Back to Marham again, and Judy’s undisguised pleasure at finding me waiting for her that first morning pleased me more than I can say. Having done well on the course, gaining a pass with distinction, I was also looking forward to what Tommy had to say. When it came, it wasn’t what I’d hoped for.
Those early roads we travel may seem straight at the time, but they’re narrow and walled on both sides. At that age, you’re accident-prone. It might be the distraction of a pretty girl, your own face in the driving mirror or something as innocent as an unexpected sneeze. But at the speed at which you’re driving, scrape those walls and there’ll be bits left behind for sure. Those walls are old, established.
‘So you’re back, are you. Have you grown up while you’ve been away or are you still a little boy?
All those years ago yet I can still hear those last three words. Surrounded by my peers, with Judy at my side, never, before or since, have I felt so humiliated, so hurt. So this was how loyalty was repaid!
But he was right. I was still a boy; tears certainly pricked at my eyes, and the smile I’d had waiting for this man I’d liked and admired froze to a grimace on my lips. Nobody moved; only Judy spoke.‘Welcome back, Davy,’ she said, squeezing my shoulder, ‘come and tell me about the course.’
But I didn’t feel like talking so after a few questions she left me to my thoughts. Tommy, however, pleased with the pain he’d inflicted, wanted more. Loud and clear from his glass-panelled office, he observed several times that morning that the little boy was still sulking.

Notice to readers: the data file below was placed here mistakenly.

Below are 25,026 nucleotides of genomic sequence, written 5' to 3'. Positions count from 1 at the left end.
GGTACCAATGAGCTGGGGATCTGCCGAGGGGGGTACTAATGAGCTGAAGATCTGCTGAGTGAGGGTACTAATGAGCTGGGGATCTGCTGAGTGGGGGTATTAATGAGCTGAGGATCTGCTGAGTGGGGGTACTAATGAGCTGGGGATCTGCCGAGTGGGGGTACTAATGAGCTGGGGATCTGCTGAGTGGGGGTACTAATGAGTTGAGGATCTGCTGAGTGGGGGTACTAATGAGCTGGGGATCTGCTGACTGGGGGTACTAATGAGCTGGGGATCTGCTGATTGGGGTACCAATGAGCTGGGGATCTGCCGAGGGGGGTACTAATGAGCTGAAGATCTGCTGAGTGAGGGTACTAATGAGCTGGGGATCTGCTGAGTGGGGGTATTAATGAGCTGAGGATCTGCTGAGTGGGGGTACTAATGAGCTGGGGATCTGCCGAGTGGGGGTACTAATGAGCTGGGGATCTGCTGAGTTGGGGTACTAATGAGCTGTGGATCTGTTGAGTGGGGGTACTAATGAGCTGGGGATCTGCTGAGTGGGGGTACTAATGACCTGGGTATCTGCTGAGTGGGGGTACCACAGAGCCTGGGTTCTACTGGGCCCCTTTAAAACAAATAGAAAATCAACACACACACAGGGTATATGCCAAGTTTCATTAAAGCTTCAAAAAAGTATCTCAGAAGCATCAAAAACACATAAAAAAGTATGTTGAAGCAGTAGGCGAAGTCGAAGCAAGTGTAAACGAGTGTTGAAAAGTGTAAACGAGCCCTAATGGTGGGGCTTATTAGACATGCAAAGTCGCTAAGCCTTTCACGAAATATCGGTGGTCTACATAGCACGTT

Superficial damage to a new car – it could be no more than a chip in the paintwork – is lamented far more keenly than it would be on an older model.
I suppose, although I didn’t realise it at the time, that what hurt me most was his exposure of a fact I’d thought only I was aware of: I was still a boy. But at what age does manhood arrive? We all mature at different rates. And in our culture, there are no rites of passage.
You may swerve back on line and continue along the road apparently undamaged. But the chassis may have been twisted, affecting the way it drives.
In fact, Tommy’s remark became my watershed; it changed me. Virtually overnight. No longer Jack-the-Lad, I stepped back from the lime-light, allowed others to entertain. I was never as care-free again.
It had positive effects too. In an attempt to prove to myself (and to Judy) that I really was a man, I started cross-country running. It takes a man to run in ankle-deep mud up a ploughed hill in February. Before that year was out, I was representing Bomber Command.
Did I seek vengeance? Yes, and it was sweet.
It’s a couple of weeks later, just before I go on my fitters course. A pal and I are on a cross-country training run along the banks of the River Nar and a couple of miles out we come across Tommy fishing. Away where all anglers go while watching their little red floats, he doesn’t see us. Upstream, finding a stack of grubbed-up blackthorn awaiting collection by the farmer, we tip it into the fast-flowing current then watch as Tommy tries, unsuccessfully, to save his rods and keep-nets from being dragged downstream. Still elated, we find his bike in the lane. We hurl it high and deep into the biggest briar and bramble patch you’ve ever seen.
Tommy had been right: I did have a lot of growing up to do.